Third Sunday of Trinity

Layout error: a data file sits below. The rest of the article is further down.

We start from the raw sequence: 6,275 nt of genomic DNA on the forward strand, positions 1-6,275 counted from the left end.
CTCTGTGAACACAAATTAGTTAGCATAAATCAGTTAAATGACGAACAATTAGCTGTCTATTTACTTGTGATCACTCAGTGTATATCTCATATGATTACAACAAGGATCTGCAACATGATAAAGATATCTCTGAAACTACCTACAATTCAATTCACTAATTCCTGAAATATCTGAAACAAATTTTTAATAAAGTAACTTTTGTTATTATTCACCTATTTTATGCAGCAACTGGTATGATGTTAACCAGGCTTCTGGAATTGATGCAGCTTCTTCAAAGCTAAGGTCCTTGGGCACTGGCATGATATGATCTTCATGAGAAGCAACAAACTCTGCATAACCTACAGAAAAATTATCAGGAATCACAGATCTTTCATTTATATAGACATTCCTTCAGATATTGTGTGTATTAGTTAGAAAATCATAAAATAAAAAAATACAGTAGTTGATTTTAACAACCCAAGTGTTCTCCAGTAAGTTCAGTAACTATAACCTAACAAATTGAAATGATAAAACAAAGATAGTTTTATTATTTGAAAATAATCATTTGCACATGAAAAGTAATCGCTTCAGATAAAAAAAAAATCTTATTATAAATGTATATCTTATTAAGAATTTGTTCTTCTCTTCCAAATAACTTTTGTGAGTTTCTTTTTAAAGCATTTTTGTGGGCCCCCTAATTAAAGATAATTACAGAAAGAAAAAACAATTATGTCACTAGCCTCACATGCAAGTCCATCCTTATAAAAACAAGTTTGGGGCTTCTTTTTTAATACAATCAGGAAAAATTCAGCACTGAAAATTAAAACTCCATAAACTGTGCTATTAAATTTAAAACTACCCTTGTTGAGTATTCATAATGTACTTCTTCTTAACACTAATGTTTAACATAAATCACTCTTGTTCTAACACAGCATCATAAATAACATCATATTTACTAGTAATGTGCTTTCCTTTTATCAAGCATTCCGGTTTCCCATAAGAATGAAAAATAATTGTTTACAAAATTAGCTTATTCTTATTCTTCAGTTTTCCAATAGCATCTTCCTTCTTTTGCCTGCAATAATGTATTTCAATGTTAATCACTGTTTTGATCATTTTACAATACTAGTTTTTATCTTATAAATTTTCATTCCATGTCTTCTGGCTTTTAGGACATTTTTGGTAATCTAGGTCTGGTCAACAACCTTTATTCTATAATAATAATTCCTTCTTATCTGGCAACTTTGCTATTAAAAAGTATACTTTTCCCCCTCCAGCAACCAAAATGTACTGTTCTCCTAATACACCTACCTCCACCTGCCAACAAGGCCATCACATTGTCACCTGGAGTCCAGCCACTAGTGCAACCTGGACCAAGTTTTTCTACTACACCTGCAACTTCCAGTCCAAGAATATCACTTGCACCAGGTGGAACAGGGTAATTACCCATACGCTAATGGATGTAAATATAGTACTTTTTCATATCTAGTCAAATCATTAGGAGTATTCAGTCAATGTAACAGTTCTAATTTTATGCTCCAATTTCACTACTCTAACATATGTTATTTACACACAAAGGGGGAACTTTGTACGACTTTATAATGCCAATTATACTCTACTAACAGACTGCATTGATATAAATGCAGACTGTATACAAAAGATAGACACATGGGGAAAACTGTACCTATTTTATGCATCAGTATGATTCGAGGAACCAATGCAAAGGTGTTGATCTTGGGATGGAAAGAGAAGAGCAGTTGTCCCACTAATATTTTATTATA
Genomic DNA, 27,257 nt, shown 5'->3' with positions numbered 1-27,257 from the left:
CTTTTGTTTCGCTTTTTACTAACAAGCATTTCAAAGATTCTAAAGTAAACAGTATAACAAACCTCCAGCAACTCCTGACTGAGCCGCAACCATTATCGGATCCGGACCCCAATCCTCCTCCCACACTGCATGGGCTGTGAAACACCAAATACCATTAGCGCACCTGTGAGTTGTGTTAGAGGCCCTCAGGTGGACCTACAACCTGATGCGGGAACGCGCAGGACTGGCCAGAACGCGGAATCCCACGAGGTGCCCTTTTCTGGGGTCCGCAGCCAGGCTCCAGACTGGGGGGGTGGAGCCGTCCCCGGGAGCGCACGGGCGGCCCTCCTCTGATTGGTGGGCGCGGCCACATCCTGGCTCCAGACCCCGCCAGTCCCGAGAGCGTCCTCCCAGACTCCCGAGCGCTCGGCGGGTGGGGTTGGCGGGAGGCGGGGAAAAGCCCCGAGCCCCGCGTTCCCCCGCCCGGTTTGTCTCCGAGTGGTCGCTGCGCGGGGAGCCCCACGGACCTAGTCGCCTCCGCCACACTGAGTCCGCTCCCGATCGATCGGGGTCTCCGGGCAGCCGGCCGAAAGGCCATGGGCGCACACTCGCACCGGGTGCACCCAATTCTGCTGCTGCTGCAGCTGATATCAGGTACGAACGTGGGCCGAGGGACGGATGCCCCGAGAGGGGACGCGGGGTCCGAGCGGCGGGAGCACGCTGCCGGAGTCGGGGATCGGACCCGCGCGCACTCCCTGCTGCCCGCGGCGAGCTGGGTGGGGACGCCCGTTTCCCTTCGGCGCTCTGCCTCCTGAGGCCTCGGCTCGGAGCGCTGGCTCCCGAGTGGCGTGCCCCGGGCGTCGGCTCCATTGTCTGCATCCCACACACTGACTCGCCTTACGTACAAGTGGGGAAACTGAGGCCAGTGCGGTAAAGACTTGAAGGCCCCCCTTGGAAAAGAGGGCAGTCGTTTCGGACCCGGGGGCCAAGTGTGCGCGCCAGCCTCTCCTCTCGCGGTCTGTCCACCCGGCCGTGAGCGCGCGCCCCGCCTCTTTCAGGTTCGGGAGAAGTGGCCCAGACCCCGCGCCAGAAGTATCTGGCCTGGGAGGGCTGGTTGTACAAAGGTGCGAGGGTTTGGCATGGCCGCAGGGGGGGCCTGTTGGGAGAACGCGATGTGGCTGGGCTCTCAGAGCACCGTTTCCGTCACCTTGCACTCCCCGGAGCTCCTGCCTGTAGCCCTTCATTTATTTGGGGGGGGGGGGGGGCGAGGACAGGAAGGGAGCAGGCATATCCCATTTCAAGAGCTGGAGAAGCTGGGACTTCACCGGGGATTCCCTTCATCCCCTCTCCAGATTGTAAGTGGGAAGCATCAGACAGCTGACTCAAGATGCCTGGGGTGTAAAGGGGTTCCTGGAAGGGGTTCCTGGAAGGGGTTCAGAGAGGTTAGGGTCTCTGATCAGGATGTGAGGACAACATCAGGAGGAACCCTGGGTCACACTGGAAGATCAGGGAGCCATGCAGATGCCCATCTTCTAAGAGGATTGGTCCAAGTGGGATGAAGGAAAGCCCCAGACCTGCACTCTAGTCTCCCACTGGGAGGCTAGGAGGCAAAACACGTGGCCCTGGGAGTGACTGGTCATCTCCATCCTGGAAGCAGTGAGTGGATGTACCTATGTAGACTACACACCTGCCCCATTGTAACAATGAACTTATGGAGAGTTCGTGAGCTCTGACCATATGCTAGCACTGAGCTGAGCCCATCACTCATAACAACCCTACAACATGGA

Introduction and Call to Worship In today’s Gospel Jesus tells us of our need to receive the people whom God sends to us. If we are open to what they bring to us, we will be blessed. Let us then open our hearts to God and seek to be receptive as we worship today. Today’s Readings First Reading Jeremiah 28:5-9 Jeremiah is face to face with his opponent, Hananiah, who, in the previous verses, has flatly contradicted Jeremiah’s message. Hananiah is reminded that the test of a true prophet is found when his or her words turn out to be true. Second Reading Romans 6:12-end In this reading we are told plainly that wrongdoing of every sort is destructive and to be avoided. The essence of life with God is living a good life. We are to turn away from sin towards God. Gospel Matthew 10:40-end If we are sensitive to God’s servants, realising who they are and welcoming their message and the quality of life within them, we will not miss out on our reward. HOMILY “Whoever welcomes you welcomes me, and whoever welcomes me welcomes the one who sent me.” (Matthew 10:40) Verse 3 is especially poignant as we reflect upon the strength faith offers us in the journey we have been on so far with Covid-19: “Through many dangers, toils and snares I have already come, 'tis grace has brought me safe thus far, and grace will lead me home.” That grace is Jesus Christ our Lord, who longs to lead us to his kingdom. And the reference to the cup of cold water in today’s Gospel reading reminds us that even an apparently small action can be a demonstration of great respect, love and sustenance - without water when we are thirsty where would we be? Today’s Gospel reading reassures us that God notices and rewards even such simple acts of kindness. And we have been living through a time when there has been a great need for kindness, generosity. I am so very proud of the many within our community who have been helping neighbours and friends with shopping, through our relationships and the buddy-up scheme, with Runnymede Borough Council and the Food Bank and in so many simple ways like a ‘phone call. As sensitive servants of God we are called to for opportunities to reach out in faithful love, in the service of others. As our pilgrimage moves to a new phase, and lockdown for many (although not all) ends, we must work to keep everyone safe, for each of us is responsible for the ways in which we interact with the people God brings into our lives. And these relationships, however transient, are not one-way for sometimes these people are there to challenge us, like the prophets and righteous people in today’s Gospel. So, who are these people with messages for us today and how do we recognise them? The Jewish audience that Jesus was teaching would have had a good idea, for the prophets listed in the sacred Jewish text (The Tanakh include Abraham, Moses, Miriam, Isaiah, Jeremiah, Samuel, Ezekiel & Malachi). They would have recognised another who observed the letter of the Law and conscientiously followed the faith. We have been at home for weeks and full participation in worship has not been possible for us but that is about to change. In the Gospel, our Lord refers to “these little ones” which seems to suggest children in their innocence. But we may ask, ‘What do they have in common with the prophets?’ Remember, Jesus is all about relationship, his very name speaks of salvation, God with us. His vocation is to bring all people, not simply the Jews, back into a right relationship with God. This is not simply about religious observance, although prayer and meeting to break the bread are commands and essential to the Christian life. No, this is more about heart intentions. To receive Christ like a child means a simplicity of openness to live by God’s love and accept his gift of service. We are called to be faithful servants of God, to serve the Lord our God, ‘with all our heart, with all our soul, with all our mind.’ (Matthew 22:37) And to serve others too as we pilgrimage in faith. To do this requires challenge and change and that is not easy to accept. But things are changing all around us, our experiences of Covid-19 have led us to question, ponder, wonder, even fear. This time of global pandemic, which I am afraid is far from over, may have left us feeling unsure, frightened, isolated, even lost. We may be wondering just how to return to some sense of normality, even if it is safe to come back to church? That is why at St Mary’s we will take very careful and slow steps towards resuming normal church and I hope you will be willing to journey with us as we begin to reopen some services, while following our strict policy of handwashing, registration and social distancing. Sadly, there will not be singing for some time and we cannot throw a party and say ‘welcome back’ but our pilgrimage of faith continues, unabated and so does our mission to Thorpe. With people losing their jobs and many facing a struggle ahead, there is much more for us to be about as the Church that speaks of hope and new life! Now, more than ever, we need to be vigilant, consider the needs and safety of everyone else, not simply ourselves and seek to find the lost, the bereaved, the lonely, those struggling, those with mental and physical health challenges and all on the margins, and many more too. Now more than ever we are called to be sensitive servants of God in this community, among our families, neighbours and friends, whatever hoops the world causes us to have to jump through, remembering that God still loves us and will be faithful to us. Now more than ever we need one another, the family of faith. The Christian Church, that is you and I, have an enormous task ahead and we must not become too consumed with our own needs, which is tempting after lockdown. There will come a time soon when we will need to review all we are about as a Church in Thorpe, and I have no doubt there will be moves to review every church and its future in light of the impact of Covid-19. That time will come but now our priority must be to look outward, not in, by continuing to serve this community, by being an example of faith in the midst of people’s lives, seeking to renew our commitment to regular collective worship while we look outwards to the challenges of our time and always sharing God’s faithfulness for all. By this witness as servants of God we demonstrate real God-given Christian love and offer that cup of water to the thirsty. It is this love, which comes from Christ and is found deep within our hearts. It is this love which helps restore order to people’s lives and helps them formulate their priorities with a heavenly goal – hearing the call of the prophet’s past and present! And it is this love, and hope for the future, which is given by Jesus our Lord. We need to be alert to all kinds of possibilities and train ourselves out of our preconceptions and prejudices – all people matter. We must renew our hearts and minds to be perpetually curious and open to God’s call, often heard in the words of others and revealed in the scriptures. God is constantly teaching us through every experience. This past period of lockdown was just one such time but the pilgrimage continues. Friends in faith, we must recognise that all kinds of things prevent us from listening and learning as sensitive disciples. As our daily routines start to change, our diaries fill up, we must remain alert to the needs of others, the needs of our Church and our need to be reunited with one another safely and the very real and comforting presence of Christ our Eucharistic high priest and eternal Saviour. With the benefit of hindsight we can all think of examples in our own lives when we could have learnt lessons from other people from all walks of life, perhaps even in these past 16 weeks. So, if we offer that cup of cold water to a child, if we humble ourselves, come to a child’s level and listen to what God is telling or showing us, life will be immensely richer for it – and that in itself is a “prophet’s reward”. Amen.